Original ONGOING Action Adventure Drama Fantasy High Fantasy LitRPG Magic Male Lead Portal Fantasy / Isekai Slice of Life Strong Lead
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What would you do if you woke up alone in a forest in nothing but your pajamas?

This is a story about a man trying to answer that question as he navigates a world of monsters, magic, adventure, and numbers going up. It isn't all fun and games, though. Survival is tough when you are alone, and the dangers of this world are not to be underestimated.

This is a world governed by a system of stats, skills, and dialog boxes. It is vital to know how the system works if you want any chance of having a life of meaning. Too bad someone forgot to include the instruction manual.




Cover by Miha Brumec


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The Days after Christmas
The Cake is out of the Oven
Word Count (13)
Top List #3
Table of Contents
Chapter Name Release Date
1: Woodland ago
2: One on One ago
3: Pothole ago
4: Statistics ago
5: Alone ago
6: Skill ago
7: Slime ago
8: Clarity ago
9: Commerce ago
10: Broke ago
11: UX ago
12: Class ago
13: Party ago
14: Math ago
15: Mine ago
16: Cleanup ago
17: Return ago
18: Rescue ago
19: Succor ago
20: Outcast ago
21: Smith ago
22: Search ago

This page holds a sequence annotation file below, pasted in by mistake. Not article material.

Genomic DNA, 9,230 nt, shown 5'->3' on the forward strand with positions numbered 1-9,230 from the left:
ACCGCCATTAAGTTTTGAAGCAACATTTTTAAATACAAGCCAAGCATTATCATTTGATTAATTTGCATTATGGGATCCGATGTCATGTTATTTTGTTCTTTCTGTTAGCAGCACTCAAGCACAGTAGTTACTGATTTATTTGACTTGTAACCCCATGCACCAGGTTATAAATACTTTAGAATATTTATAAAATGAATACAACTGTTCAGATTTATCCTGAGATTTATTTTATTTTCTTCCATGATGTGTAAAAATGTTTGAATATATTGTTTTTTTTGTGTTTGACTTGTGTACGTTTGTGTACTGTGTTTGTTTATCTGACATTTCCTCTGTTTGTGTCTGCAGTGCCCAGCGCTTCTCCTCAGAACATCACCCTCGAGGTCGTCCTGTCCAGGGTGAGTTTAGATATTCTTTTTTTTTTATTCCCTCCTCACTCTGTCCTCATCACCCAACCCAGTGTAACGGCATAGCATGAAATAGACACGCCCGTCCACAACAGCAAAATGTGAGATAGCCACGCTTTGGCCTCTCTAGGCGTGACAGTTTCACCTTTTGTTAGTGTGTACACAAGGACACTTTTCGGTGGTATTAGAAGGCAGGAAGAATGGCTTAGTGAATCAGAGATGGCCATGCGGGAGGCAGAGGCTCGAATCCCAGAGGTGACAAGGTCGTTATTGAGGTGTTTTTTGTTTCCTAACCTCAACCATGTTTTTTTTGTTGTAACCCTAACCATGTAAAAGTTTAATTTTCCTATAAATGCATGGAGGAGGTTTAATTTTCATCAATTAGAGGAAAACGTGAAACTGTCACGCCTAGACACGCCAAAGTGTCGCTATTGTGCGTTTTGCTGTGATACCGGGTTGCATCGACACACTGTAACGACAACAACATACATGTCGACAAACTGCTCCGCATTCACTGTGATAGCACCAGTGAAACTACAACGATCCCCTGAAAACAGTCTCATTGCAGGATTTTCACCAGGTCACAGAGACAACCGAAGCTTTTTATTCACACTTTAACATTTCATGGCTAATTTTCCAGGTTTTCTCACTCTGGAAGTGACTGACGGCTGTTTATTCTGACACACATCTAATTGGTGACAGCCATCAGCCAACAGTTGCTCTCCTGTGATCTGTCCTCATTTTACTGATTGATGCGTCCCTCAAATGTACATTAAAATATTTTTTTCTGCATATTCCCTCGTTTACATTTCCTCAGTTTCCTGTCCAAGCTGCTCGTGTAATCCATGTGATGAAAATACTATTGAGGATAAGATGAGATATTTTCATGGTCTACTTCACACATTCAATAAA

23: Paralysis ago
24: Answers ago
25: Clay ago
26: Gratitude ago
27: Hunted ago
28: Plan ago
29: Practice ago
30: School ago
31: Gear ago
32: Well ago
33: Reunion ago
34: Kin ago
35: Dream ago
36: Focus ago
37: Modded ago
38: Geography ago
39: Arrival ago
40: Lair ago
41: Maze ago
42: Guesswork ago
43: Fall ago
44: Beast ago
45: Signal ago
46: Light ago
47: Core ago
48: Crucible ago
49: Downtime ago
50: Baggage ago
51: Completionist ago
52: Specialization ago
53: Forward ago
54: Adventure ago
55: Armored ago
56: Noble ago
57: Restored ago
58: Charge ago
59: King ago
60: Snow ago
61: Spree ago
62: Complication ago
63: Assessment ago
64: Exposition ago
65: Ring ago
66: Encounter ago
67: Footrace ago
68: Departure ago
69: Hangover ago
70: Skating ago
71: Perspective ago
72: Preemption ago

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This one surprised me

I'm not really into HEAVY LitRPG novels that use and abuse numbers and gamey elements like this one, since most authors fail at balancing it out and making their characters, well... Believable and Relatable. Thankfully this novel is an exception, the game-like elements and numbers were incredibly well handled, characters felt believable and alive, and the MC is surprisingly enjoyable in his journey of making a quirky build.

There weren't any glaring grammar issues, (I didn't notice any at all actually). Characters felt alive, and the language barrier was a stroke of genius in my opinion, because it made the whole "Explaining the world and all the systems in place" which usually come in forms of infodumps in other stories that more enticing and not a slog to go through (like most other similar novels).